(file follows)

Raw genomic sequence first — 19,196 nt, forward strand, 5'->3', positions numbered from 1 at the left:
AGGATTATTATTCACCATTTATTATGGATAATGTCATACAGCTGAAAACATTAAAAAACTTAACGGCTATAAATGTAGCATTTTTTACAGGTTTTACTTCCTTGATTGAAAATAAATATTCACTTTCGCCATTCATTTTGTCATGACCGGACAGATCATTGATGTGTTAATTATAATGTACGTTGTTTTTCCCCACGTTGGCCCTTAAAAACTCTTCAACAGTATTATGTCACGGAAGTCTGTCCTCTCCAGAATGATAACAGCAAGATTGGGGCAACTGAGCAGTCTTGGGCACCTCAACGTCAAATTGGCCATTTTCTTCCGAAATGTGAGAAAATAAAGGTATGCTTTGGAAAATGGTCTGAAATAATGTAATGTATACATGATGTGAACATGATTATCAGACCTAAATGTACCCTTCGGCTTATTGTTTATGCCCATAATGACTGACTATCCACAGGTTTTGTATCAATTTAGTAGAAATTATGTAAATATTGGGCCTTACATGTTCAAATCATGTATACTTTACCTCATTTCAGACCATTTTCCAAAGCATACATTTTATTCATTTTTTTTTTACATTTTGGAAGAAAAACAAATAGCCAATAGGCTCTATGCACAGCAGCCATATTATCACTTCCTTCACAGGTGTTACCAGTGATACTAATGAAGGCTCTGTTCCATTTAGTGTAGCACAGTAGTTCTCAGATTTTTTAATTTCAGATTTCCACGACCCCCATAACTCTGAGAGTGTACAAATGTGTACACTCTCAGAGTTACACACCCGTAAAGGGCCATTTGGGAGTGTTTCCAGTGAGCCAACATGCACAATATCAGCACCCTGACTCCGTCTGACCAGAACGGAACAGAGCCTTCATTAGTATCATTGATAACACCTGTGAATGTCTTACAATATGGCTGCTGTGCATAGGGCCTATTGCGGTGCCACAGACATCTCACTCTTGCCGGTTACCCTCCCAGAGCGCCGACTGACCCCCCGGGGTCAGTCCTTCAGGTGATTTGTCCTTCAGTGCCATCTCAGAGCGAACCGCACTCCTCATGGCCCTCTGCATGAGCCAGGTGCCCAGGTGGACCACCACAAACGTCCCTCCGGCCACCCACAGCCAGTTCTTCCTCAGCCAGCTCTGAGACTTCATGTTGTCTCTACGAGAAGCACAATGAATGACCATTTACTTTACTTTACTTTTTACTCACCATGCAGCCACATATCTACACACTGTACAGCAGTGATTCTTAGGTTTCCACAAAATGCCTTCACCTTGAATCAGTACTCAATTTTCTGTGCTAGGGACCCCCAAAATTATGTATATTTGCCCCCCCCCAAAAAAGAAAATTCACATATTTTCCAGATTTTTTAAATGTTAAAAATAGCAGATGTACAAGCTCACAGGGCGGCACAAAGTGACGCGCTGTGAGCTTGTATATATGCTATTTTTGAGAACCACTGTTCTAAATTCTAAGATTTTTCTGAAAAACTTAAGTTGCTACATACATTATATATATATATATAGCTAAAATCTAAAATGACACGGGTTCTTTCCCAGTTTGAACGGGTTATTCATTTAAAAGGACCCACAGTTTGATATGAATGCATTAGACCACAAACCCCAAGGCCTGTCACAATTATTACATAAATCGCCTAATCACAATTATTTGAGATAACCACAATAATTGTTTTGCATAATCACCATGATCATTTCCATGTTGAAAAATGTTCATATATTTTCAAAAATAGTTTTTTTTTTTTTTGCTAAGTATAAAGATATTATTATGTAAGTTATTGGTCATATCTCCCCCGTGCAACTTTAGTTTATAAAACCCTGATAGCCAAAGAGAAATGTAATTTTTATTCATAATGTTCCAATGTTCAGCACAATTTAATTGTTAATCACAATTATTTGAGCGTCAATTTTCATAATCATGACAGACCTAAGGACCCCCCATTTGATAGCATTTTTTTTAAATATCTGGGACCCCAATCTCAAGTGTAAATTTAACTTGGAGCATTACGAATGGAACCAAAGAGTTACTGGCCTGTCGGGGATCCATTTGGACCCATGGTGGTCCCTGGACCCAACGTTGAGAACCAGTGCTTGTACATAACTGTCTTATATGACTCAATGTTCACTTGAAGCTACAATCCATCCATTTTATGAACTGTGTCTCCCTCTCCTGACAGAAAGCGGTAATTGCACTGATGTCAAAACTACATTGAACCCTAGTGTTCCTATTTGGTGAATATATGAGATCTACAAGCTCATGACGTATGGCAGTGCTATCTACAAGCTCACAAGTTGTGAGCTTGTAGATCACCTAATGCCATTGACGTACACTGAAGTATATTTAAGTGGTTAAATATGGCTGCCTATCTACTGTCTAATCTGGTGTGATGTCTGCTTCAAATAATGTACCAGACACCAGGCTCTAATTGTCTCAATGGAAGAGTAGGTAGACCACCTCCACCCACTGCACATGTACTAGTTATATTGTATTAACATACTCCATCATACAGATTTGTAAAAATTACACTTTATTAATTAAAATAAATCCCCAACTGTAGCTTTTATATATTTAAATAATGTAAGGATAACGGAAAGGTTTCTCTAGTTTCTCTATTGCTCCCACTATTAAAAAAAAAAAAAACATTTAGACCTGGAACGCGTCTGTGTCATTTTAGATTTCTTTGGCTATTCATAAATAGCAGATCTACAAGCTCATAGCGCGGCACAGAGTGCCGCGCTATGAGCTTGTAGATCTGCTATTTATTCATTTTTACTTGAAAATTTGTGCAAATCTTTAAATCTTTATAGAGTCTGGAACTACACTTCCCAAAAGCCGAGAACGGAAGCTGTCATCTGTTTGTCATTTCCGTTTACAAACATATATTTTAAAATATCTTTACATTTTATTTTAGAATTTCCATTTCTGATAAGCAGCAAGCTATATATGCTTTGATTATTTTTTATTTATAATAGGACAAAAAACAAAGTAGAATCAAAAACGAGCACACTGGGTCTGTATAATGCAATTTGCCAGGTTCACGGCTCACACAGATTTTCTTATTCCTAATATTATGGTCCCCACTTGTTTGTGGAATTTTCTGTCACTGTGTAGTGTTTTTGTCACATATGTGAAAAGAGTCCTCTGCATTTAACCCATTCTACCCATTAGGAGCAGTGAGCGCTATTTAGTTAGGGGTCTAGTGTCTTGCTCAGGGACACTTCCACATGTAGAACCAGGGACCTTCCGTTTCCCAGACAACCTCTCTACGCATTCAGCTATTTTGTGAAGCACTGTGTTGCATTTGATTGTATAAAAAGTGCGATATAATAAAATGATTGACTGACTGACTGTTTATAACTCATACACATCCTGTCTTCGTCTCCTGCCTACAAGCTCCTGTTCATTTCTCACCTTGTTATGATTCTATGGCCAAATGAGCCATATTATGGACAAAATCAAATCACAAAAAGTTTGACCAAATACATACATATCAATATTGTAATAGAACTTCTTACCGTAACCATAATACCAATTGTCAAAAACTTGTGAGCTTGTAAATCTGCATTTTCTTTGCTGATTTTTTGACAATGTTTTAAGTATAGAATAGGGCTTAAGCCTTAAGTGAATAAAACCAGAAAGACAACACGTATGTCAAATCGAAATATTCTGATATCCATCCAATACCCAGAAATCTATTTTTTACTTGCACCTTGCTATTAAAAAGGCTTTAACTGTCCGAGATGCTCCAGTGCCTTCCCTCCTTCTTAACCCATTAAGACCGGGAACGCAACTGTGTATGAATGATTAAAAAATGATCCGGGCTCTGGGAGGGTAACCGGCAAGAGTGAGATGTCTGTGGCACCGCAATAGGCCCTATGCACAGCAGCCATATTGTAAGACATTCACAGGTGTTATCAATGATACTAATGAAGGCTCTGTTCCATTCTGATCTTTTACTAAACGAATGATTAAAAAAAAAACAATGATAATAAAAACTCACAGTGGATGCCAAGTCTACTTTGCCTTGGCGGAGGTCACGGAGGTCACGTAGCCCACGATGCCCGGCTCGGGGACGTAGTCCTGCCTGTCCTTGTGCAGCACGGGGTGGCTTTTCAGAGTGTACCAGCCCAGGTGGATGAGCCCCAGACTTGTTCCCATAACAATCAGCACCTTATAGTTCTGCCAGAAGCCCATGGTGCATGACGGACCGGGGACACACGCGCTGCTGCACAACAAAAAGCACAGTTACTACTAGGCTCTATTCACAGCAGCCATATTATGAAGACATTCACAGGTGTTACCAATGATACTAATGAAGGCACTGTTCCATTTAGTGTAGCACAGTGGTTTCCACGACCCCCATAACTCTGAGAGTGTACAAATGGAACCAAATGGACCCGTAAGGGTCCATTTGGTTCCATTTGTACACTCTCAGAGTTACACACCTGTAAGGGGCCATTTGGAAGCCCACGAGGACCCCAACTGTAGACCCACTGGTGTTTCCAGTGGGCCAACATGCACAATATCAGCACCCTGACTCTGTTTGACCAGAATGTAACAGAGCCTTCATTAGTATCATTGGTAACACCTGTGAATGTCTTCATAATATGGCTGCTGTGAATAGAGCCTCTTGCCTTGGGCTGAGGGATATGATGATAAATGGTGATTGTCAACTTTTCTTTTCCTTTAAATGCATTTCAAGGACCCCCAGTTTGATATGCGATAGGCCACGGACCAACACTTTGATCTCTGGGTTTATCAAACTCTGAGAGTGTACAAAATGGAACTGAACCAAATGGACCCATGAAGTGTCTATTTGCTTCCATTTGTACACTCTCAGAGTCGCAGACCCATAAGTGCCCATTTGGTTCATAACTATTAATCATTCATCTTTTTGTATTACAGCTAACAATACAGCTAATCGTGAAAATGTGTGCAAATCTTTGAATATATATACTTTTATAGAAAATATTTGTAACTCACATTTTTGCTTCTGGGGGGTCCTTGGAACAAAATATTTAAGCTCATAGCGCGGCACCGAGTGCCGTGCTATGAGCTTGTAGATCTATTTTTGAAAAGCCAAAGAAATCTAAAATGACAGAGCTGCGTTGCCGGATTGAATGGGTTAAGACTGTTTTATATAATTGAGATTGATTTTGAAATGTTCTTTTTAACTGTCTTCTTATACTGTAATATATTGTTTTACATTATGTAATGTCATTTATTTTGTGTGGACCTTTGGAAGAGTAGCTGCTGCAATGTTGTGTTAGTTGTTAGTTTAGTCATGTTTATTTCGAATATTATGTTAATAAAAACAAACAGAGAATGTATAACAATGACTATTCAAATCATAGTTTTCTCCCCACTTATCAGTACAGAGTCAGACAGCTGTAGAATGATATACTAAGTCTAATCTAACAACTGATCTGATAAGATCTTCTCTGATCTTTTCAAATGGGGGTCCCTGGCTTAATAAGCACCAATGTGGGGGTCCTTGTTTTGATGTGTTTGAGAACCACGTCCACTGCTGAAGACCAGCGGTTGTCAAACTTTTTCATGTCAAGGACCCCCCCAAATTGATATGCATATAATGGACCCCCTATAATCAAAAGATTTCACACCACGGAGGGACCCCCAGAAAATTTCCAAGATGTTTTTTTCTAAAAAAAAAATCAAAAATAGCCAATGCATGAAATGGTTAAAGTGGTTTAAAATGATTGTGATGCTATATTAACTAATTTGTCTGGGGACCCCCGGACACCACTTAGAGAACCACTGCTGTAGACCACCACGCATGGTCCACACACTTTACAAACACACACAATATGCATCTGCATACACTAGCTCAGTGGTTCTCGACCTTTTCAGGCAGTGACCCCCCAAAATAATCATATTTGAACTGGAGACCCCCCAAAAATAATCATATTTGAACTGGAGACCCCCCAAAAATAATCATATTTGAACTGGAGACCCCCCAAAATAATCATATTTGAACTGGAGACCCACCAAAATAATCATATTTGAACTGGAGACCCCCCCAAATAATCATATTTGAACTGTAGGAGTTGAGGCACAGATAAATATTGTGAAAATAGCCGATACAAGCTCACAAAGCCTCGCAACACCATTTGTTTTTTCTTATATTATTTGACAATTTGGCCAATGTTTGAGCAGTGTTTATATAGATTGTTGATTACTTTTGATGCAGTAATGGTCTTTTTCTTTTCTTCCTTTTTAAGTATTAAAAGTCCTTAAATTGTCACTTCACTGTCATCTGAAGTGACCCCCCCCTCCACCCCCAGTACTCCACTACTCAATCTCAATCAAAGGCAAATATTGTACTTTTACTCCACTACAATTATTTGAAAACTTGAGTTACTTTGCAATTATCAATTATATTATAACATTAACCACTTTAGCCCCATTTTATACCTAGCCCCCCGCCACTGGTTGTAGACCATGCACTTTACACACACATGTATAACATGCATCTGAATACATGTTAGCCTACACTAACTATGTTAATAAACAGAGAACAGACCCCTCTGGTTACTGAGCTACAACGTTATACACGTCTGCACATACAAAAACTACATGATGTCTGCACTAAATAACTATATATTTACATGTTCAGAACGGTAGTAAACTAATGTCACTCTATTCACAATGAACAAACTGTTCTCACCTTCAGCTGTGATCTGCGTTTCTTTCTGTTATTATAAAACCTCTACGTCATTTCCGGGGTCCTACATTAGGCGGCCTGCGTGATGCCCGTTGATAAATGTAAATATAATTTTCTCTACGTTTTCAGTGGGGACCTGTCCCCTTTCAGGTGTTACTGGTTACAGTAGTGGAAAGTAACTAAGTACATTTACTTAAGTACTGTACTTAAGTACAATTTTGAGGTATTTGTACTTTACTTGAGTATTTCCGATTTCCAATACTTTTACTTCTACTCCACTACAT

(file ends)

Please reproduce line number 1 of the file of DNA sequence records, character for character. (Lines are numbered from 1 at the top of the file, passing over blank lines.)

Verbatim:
Raw genomic sequence first — 19,196 nt, forward strand, 5'->3', positions numbered from 1 at the left: